is more than $28.6 million, or 20 per cent; ag$15 million ricultural $10.7 million, or eight short each per cent; and industrial $6 milyear, Turner lion, or four per cent. said, while Chatham Coun. Derek Robertstorm sewer son, chair of the budget comwork is about mittee, was impressed with the $12.6 million proposed budget. In the past, short, and the municipal service review bridges and efforts at times placed some culverts are Derek Robertson controversial services and infrashorted by structure, such as the Bothwell more than $8.5 million annually. Arena last year, on the closure Mike Turner, the municipali- list. Not so this time around. ty’s chief financial officer, said “I thought the feel of the meetthe pressures on the budget this ing was radically different than year came from the Consumer from past meetings,” he said. Price Index’s 1.7% “This budget increase for op- “This budget does not does not threaterational needs, threaten the interests en the interests and approval for of our large and i n f r a s t r u c t u r e of our large and small small commuspending. There communities. We don’t nities. We don’t is also 1.31% hike have the ugliness of a have the ugliness coming from list where we are clos- of a list where approved coun- ing libraries and pools. we are closing licil decisions, as braries and pools. well as the Low- We can really get down We can really get er Thames Valley to business in a hurry.” down to business Conservation Au- - Coun. Derek Robertson in a hurry.” thority’s budget Next up for the increase. The financing for the budget process are the open asset management plan also houses around the municipaliadds one per cent in spending ty next week. All begin at 4:30 for infrastructure. p.m. and staff will present the Assessment growth, increased budget information briefly at 5 funding from the province and p.m. uploading of Ontario Works On Jan. 24, open houses take items to the province helped place at the Brunner Centre on lower the combined figure for Wallace Street in Thamesville the proposed 2017 budget to the and Ryder Hall of the Tilbury 1.96 per cent mark. Arena on Bond Avenue. On Assessment on the average Jan. 25, the Blenheim District home in CK, a $163,000 bunga- High School Cafeteria on Chalow, was $3,039 in 2016, includ- tham Street in Blenheim and ing school taxes. If approved, the Wallaceburg municipal ofthe proposed 1.96 per cent in- fice on Dufferin Avenue play crease would add about $60 to host to open houses. The Active that amount. Lifestyle Centre hosts the final Residential taxes made up 68 budget open house at its Merper cent of tax revenue from ritt Street location in Chatham municipal sources last year, on Jan. 26. comprising more than $97 milFollowing the municipal staff lion of the more than $143 mil- presentations will be the opporlion collected locally. tunity for Q&A sessions with Commercial taxes made up the public.





United Way raises $1.7M By Bruce Corcoran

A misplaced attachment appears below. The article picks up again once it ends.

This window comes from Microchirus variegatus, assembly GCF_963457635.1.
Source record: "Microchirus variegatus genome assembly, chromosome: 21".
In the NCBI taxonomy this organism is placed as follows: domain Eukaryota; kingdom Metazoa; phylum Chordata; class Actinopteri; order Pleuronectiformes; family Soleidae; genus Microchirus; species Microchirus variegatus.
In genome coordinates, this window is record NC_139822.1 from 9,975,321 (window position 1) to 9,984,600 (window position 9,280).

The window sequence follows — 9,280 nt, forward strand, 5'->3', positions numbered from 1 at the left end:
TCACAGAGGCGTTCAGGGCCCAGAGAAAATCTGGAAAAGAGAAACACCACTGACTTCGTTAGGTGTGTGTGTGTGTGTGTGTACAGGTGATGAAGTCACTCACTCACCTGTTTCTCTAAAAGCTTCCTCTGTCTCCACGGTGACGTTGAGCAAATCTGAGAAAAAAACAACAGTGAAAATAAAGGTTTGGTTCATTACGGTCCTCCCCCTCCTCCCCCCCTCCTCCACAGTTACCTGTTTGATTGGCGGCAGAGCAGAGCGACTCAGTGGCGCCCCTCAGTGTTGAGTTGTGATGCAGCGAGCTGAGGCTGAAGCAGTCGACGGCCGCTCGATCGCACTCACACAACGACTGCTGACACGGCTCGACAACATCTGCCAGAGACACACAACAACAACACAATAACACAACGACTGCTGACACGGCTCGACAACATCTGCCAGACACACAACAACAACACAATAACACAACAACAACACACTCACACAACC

There were a lot of sevens, but no nine. Contributed image With a $1.9-million goal this Members of the United Way of Chatham-Kent Youth Committee unveil the $1,707,707 total raised in this year’s campaign at a breakfast Friday. year, the United Way of Chatham-Kent announced Friday place Jan. 20 at the Links of Kent face each and every day. I also United Way’s funded programs ception was that once the campaign ends, there was about six morning the campaign raised at a breakfast meeting, spon- realize how lucky we are to have and services in 2017,” he said. The money raised by the cam- months in down time. $1,707,707, nearly $200,000 short sored by Advanced Realty Solu- organizations like the United “In reality, the campaign gets of its goal. tions, Ross Insurance Brokers Way making a difference in the paign will start being distributlives of the people living right ed locally almost immediately. us the most attention, but there Tom Slager, Director of Re- Inc., and 94.3 CKSY. United Way volunteers will re- is just as much work going on source Development for the Slager credits co-chairs Patricia here in Chatham-Kent.” Wright and Pratt both received view funding applications and with the delivery of services and United Way Wright and Steve Chatham-Kent, “It is what it is. We Pratt for doing a assistance from the United Way make recommendations to the review of the funding,” he said. thanked the com- worked really hard great job leading at points in their lives. Pratt said United Way Board of Directors “We also go through every single thing that happened in the munity for its sup- and faced some big this year’s cam- he appreciates the chance to give in the coming weeks. back. For Slager, the work never campaign and review them to port. paign. “If I had to sum up the 2016 really stops. He said the per- see what can be done better.” “It takes thou- challenges. Things can “They were with one sands of people to change. Sometimes amazing. A bond campaign make this work. you know those chang- formed between word, it would be ‘gratWe really appreci- es are going to happen them during the itude’ – gratitude for ate how so many and you can plan for campaign. They the countless volunteers people stepped could split up and who donated their time up and made this them. But when you divide and con- to serve on our camhappen,” he said don’t, you can’t.” quer. They had paign cabinet, running - United Way’s Tom Slager of the campaign. complete trust in a workplace campaign Despite falling one another,” he or a special event; gratishort, Slager said he was very said. “They were fantastic, in- tude for the courageous proud of the campaign team and spiring people to be around in individuals who came forward and shared their proud of the dollars raised. the campaign.” “It is what it is. We worked realWright was happy to be in- deeply personal stories with strangers, family, ly hard and faced volved. some big challeng- “I am very proud of “It was an hon- friends, co-workers and es,” he said, de- what our community our to be a part neighbours to help them clining to go into was able to accomof the United understand the real imspecifics. “Things plish, thanks to an Way campaign. pact donors make on the can change. SomeI am very proud lives of the recipients of times you know amazing team effort.” of what our com- their contributions; and those changes are - Co-chair Patricia Wright munity was able most importantly, gratPlus EDF & Tax going to happen to accomplish, itude for everyone who and you can plan for them. But thanks to an amazing team ef- chose to invest their Add a Tire Rotation for $15 00 when you don’t, you can’t. We fort,” Wright said. “It was an hard-earned dollars to (regular $29 95) just had some unforeseeable incredible experience and it re- support the children, inthings happen.” ally opens your eyes to the hard- dividuals and families The campaign touchdown took ships people in our community who may need to access